Almost five years after New Jersey state troopers wounded three minority men during a traffic stop on the New Jersey Turnpike, the state legislature has passed and Gov. Scott McGreevey has signed a bill banning racial profiling by police officers. Under the new law, officers who engage in racial profiling -- the act of subjecting people to stops, searches, or other scrutiny based solely on their race -- will face up to five years in prison and a $15,000 fine.
Although New Jersey officials acknowledged nearly three years ago that state troopers indeed singled out certain travelers for harassment because of their race, bitter lobbying by law enforcement interests had blocked legislation to bar the practice until now. Among other objections, desperate cops claimed this year's bill would prevent them from broadcasting the race of criminal suspects, a claim debunked last week by acting state Attorney General Peter Harvey.
Supporters of efforts to outlaw racial profiling pronounced themselves satisfied. "It's been a long road to get here," said the bill's sponsor, Assemblyman William Payne (D- Newark) at a March 12 news conference celebrating the bill's passage, "but we are finally at the threshold of having a law that will stop heinous, humiliating, degrading acts by police officers."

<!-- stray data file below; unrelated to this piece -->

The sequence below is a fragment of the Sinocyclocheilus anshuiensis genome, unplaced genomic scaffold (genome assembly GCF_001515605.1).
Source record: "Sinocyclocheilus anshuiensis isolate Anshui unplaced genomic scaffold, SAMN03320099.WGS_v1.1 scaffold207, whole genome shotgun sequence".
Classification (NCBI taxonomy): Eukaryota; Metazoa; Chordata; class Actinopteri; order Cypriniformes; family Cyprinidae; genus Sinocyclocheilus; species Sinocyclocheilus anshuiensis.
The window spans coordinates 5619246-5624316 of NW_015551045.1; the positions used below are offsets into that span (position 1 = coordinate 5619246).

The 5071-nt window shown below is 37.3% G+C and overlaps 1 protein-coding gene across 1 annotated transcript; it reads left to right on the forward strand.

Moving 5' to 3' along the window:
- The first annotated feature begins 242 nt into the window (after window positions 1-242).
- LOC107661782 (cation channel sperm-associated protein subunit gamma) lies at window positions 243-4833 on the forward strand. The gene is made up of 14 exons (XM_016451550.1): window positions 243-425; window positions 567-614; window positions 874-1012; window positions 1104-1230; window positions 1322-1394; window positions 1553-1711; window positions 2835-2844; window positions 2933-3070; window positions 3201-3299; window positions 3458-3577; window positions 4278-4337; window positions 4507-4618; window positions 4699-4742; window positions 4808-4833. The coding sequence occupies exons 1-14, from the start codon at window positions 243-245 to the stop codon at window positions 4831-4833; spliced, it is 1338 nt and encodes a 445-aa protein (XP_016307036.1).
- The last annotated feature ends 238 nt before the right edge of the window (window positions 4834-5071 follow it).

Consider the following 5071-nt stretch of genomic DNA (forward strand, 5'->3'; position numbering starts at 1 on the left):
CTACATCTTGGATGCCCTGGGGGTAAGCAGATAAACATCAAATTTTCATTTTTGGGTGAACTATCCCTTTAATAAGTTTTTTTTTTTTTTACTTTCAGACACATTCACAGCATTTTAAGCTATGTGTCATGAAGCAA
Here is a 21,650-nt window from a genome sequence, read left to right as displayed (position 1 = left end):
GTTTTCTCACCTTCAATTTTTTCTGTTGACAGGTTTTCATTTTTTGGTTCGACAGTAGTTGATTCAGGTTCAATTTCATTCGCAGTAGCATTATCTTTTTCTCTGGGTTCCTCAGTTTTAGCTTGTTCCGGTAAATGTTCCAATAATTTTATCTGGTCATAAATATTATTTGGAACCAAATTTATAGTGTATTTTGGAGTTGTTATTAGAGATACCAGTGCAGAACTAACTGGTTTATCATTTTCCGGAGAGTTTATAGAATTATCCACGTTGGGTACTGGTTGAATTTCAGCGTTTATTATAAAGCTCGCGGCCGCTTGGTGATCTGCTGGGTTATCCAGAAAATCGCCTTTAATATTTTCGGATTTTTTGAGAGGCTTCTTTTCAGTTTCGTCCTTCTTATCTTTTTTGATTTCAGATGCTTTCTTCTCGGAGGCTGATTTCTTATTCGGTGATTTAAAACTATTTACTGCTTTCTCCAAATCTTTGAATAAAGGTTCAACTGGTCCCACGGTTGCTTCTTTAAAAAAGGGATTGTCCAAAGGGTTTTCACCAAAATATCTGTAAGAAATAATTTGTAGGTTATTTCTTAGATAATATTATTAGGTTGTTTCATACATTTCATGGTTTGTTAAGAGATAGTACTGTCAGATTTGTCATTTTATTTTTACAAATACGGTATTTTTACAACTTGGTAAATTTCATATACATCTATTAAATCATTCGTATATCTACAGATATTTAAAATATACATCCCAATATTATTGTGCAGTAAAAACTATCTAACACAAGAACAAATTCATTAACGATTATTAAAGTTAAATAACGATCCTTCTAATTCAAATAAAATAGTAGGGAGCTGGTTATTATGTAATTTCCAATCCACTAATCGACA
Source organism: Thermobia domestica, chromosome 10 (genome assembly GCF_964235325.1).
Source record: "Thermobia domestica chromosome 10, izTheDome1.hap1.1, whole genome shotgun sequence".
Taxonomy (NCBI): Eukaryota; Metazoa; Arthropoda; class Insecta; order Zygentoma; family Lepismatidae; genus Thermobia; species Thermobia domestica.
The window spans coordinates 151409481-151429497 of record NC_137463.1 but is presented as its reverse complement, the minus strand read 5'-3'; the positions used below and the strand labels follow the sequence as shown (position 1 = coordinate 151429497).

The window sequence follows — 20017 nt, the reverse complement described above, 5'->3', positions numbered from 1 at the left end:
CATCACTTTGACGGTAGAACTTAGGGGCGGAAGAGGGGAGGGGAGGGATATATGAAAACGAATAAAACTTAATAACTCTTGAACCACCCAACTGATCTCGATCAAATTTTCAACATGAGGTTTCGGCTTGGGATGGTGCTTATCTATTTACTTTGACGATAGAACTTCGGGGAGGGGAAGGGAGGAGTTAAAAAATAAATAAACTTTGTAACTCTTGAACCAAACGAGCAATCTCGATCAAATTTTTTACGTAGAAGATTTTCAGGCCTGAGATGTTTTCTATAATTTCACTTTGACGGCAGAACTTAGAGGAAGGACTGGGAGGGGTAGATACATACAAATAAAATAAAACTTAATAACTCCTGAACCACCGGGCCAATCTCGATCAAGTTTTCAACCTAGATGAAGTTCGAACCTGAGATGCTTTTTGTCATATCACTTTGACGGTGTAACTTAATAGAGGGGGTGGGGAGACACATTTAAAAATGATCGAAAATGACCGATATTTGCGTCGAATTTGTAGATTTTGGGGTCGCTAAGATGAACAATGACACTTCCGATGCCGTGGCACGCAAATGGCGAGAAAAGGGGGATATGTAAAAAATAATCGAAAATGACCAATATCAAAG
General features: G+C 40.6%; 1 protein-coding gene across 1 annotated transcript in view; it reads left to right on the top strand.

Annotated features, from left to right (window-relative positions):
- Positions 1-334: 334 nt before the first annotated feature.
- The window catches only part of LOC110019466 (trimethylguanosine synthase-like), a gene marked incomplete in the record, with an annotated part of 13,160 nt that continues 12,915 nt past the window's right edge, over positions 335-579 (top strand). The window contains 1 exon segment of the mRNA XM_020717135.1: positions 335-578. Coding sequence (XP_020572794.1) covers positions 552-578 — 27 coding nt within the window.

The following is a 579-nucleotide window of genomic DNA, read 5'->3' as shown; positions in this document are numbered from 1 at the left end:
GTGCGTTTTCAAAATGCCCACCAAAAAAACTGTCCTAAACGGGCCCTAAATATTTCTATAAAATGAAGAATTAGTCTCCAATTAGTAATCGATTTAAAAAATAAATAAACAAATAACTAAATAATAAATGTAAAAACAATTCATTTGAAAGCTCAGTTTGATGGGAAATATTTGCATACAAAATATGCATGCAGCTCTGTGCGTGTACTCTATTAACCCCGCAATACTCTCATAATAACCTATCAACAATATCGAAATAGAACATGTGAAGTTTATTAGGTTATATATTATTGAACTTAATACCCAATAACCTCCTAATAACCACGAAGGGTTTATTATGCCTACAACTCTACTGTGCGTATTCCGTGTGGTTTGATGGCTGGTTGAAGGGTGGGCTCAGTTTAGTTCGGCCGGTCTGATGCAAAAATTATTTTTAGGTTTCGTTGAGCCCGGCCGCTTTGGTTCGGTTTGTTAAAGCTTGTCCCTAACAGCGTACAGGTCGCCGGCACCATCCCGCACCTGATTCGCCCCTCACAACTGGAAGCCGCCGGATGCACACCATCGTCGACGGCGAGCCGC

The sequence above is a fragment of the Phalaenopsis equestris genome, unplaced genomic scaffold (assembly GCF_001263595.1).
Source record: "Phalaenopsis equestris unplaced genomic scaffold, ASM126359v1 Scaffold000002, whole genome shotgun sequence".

Still, while the bill passed by a large margin, 21 members of the General Assembly and six senators voted against it. While opponents claimed they did not support racial profiling and were merely troubled by language in the bill, Reginald Jackson, executive director of the Black Ministers Council of New Jersey and a leading proponent of the bill, wasn't so sure. "It is encouraging that the gap between the minority community and the troopers was bridged so both could support the bill," he said. "That makes it all the more unfortunate that 27 members of the Legislative Assembly did not vote to outlaw something that is so obviously immoral and should be illegal."
Even if the recalcitrant 27 couldn't bring themselves to vote for the bill, the New Jersey State Troopers Association has finally seen the light. Despite years of fighting any restrictions on the practice, association president Ken McClelland told the Associated Press the union was satisfied with the bill. "No police officer should pull over a person because of what they look like," he said. "These actions diminish all the good work we do every day, and this bill sends a strong message that such activity will be punished."
Visit http://www.stopthedrugwar.org/njprofiling/ to view the New Jersey Racial Profiling Archive released by the state attorney general's office in 2000.